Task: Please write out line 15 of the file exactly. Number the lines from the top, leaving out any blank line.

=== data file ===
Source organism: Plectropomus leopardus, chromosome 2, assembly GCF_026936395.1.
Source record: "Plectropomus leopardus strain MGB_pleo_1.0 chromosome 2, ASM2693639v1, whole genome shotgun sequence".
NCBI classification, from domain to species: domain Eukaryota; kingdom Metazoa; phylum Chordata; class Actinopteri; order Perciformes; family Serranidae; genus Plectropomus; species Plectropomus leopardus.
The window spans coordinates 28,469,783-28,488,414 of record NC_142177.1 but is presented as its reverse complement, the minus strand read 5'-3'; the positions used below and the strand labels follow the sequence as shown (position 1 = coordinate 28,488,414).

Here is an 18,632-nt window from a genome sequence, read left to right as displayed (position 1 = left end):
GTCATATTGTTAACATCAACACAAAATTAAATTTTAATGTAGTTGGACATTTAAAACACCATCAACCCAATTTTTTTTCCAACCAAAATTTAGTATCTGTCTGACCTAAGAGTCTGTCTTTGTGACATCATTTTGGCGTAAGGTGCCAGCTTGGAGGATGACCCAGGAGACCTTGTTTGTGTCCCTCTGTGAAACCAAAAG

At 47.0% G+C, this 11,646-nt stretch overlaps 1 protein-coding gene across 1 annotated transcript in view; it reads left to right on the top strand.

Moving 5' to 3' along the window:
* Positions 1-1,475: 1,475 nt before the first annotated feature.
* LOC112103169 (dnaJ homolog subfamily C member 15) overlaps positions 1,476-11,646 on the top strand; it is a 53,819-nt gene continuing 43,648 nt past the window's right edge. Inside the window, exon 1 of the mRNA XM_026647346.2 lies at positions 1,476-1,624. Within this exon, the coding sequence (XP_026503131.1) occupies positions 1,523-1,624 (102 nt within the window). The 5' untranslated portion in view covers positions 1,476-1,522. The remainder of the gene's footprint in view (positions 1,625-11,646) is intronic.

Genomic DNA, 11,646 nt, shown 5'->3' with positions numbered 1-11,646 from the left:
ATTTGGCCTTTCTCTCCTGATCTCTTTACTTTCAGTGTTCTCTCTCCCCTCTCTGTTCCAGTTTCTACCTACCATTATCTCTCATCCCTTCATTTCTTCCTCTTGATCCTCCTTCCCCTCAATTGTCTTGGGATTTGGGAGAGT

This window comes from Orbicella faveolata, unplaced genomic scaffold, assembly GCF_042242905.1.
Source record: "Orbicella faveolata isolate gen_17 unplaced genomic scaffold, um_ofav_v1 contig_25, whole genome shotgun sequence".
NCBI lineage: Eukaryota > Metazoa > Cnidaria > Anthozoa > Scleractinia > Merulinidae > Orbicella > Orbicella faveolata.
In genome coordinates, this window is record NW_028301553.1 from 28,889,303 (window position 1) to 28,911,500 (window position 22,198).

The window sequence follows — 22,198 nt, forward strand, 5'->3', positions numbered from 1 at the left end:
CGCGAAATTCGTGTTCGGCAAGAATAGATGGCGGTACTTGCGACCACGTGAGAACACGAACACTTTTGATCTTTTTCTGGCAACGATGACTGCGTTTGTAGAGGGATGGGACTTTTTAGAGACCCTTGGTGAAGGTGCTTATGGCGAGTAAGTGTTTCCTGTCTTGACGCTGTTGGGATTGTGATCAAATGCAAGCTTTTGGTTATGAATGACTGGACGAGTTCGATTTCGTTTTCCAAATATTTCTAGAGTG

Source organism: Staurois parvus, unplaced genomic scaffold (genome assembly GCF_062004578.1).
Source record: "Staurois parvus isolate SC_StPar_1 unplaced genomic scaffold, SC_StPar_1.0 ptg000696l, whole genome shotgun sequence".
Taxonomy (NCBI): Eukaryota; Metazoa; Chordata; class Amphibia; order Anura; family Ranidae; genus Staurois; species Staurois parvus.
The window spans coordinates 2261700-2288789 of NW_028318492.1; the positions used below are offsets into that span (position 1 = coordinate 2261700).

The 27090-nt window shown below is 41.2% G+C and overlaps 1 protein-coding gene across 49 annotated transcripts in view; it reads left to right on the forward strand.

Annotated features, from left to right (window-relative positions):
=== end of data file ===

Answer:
NCBI lineage: Eukaryota > Metazoa > Cnidaria > Anthozoa > Scleractinia > Merulinidae > Orbicella > Orbicella faveolata.